Saturday 19 June 2021

In Costa Rica 17 Persons Ordered Daily To Preventive Detention

Expats in Costa Rica Frequently Jailed For Fear of Fleeing Country


“Prisión preventiva” (preventive detention) or “Remand” in English,  is the process of keeping a person who has been arrested in custody, during pretrial, differing fundamentally from post-adjudicatory detention, or imprisonment.

Preventive detention can mean imprisonment for some time without a criminal charge. It means that if the government feels that a person being at liberty can be a threat to the law and order, it can detain or arrest that person to prevent him from doing this possible harm.

- Advertisement -

In Costa Rica, the 1998 Criminal Proceedings Code allows for a normal “preventive” imprisonment of 12 months if the person is considered a “flight risk”, but if the case is declared “complex”, it can be increased to up to three years and a half of imprisonment without conviction, or even more in some cases.

According to the Adaptación Social, on average 17 people are remanded each day, spending their time usually in the San Sebastián (San Sebas) jail a few blocks south of downtown San José.

In the period of January and March 2013, Adaptación Social reports that, 42% of the remanded were released in the first 15 days, 31% leaving the detention centre between 16 days and two months, while 27% remained behind bars between 61 days and 10 months.
The cost to maintain people in preventive detention is very expensive, figures showing that it costs US$45 a day to maintain an inmate. A two month stay equals to US$2.700 per each person.

The panorama in Costa Rica prison system is as such as of May 23, 2013: in the country’s prisons there are 13.466 detainees, of which 3.259 (24.2%) had no firm conviction or to say are in pretrial detention. Of that 282 are women.

- Advertisement -

The use of preventive detention by the courts has resulted in prison overcrowding. Currently, there prison system has capacity for only 2.371 persons in pretrial detention, so there is an overpopulation of 37.5%.

The jails with serious overcrowding are in San Carlos and Pérez Zeledón, where overcrowding is 119% and 123%, respectively. In San José’s San Sebastian, a detention centre specifically designed for pretrial detention, there are 273 prisoners over capacity.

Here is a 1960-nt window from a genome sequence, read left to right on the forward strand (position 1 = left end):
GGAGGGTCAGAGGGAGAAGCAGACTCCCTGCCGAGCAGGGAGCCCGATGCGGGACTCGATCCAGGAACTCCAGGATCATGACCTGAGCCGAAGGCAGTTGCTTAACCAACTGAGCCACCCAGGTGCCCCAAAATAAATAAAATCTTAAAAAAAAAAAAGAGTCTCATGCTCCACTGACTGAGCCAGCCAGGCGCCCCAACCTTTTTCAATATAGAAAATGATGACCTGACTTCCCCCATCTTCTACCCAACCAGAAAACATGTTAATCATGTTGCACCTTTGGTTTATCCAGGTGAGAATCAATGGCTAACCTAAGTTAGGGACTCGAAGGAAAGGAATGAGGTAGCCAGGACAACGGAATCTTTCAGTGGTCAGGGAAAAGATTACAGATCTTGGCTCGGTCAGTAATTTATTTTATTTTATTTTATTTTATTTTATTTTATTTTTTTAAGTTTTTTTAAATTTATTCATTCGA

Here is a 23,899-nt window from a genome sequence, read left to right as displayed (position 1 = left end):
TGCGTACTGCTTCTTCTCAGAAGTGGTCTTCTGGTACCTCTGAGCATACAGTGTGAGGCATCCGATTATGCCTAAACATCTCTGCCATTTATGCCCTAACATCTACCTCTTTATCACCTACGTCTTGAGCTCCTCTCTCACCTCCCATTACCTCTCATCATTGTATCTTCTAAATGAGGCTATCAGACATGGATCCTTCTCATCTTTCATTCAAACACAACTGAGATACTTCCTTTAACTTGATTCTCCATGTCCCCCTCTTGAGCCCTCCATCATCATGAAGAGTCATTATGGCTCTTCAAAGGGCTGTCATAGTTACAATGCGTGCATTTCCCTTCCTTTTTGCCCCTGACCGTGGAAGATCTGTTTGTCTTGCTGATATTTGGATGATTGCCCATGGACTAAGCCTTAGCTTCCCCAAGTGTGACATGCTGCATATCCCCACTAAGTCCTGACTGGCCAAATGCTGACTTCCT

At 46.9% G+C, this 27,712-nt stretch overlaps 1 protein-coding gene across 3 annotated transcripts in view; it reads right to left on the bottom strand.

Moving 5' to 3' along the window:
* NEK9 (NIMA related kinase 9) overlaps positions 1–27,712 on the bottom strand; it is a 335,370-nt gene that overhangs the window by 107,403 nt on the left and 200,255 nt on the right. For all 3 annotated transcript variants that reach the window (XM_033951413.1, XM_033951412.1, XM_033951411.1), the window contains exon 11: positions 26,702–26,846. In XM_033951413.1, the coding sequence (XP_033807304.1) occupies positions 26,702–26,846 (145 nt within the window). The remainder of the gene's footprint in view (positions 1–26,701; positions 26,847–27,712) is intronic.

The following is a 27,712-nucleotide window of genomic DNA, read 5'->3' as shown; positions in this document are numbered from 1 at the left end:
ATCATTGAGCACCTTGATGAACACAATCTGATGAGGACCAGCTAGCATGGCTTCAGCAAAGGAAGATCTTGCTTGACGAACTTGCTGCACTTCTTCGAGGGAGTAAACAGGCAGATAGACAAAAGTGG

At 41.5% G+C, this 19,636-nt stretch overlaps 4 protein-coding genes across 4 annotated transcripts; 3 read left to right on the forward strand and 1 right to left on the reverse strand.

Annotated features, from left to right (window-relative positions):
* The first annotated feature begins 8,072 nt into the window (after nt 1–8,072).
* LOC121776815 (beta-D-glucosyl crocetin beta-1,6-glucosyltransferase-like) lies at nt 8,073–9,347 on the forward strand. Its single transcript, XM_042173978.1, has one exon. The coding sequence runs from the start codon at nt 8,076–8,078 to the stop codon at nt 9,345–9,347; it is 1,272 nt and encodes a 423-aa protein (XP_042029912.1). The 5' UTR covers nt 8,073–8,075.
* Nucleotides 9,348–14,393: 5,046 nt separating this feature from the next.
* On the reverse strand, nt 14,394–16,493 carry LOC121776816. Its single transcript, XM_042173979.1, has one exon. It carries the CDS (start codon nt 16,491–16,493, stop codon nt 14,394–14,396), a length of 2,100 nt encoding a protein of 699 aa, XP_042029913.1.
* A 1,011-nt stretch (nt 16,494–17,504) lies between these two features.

By the numbers, one in four being held in preventive detention is for crimes against property, 30% for illegal drugs, 14% for crimes against life, 8% for sex offences, 4% for assaulting or killing women and the remaining 4% for a variety of offences.

Persons held in preventive detention can continually appeal their detention, petitioning the courts for release on bail, for instance, or even dropping of the charges.

In some cases, like that of lawyer Arcelio Hernández, who spent nearly 11 months awaiting trial, make appeals to the Interamerican Commission on Human Rights. Many, however, do not have the financial resources to make such appeals and can end up spending years behind bars while their case makes its way slowly through the judicial system.

Whatever you call it, preventive detention is something of interest to foreign expats in Costa Rica who frequently are jailed for fear they will flee the country despite the years the may have spent in Costa Rica, setting roots like having a family and a business.

- Advertisement -


In such cases, foreigners held in preventive detention confront conditions that are abusive, degrading and dangerous.

Some argue that Costa Rica does not observe the presumption of innocence as required by the Constitution when it puts suspects in prison indiscriminately.

Some prominent names that have spent time in preventive detention include two former presidents, Miguel Ángel Rodríguez Echeverría (1998 to 2002) and Rafael Angel Calderón Fournier (1990 to 1994).

On 27 April 2011 Miguel Ángel Rodríguez Echeverría, accused him of having accepted a kickback from the French telecommunications firm Alcatel, which had been awarded a large government contract for cellular phone bandwidth during Rodríguez’s tenure as president, was sentenced to 5 years in prison of his role in the ICE-Alcatel scandal. In 2012 the sentence was revoked amid accusation of prosecutor misconduct and partisan bias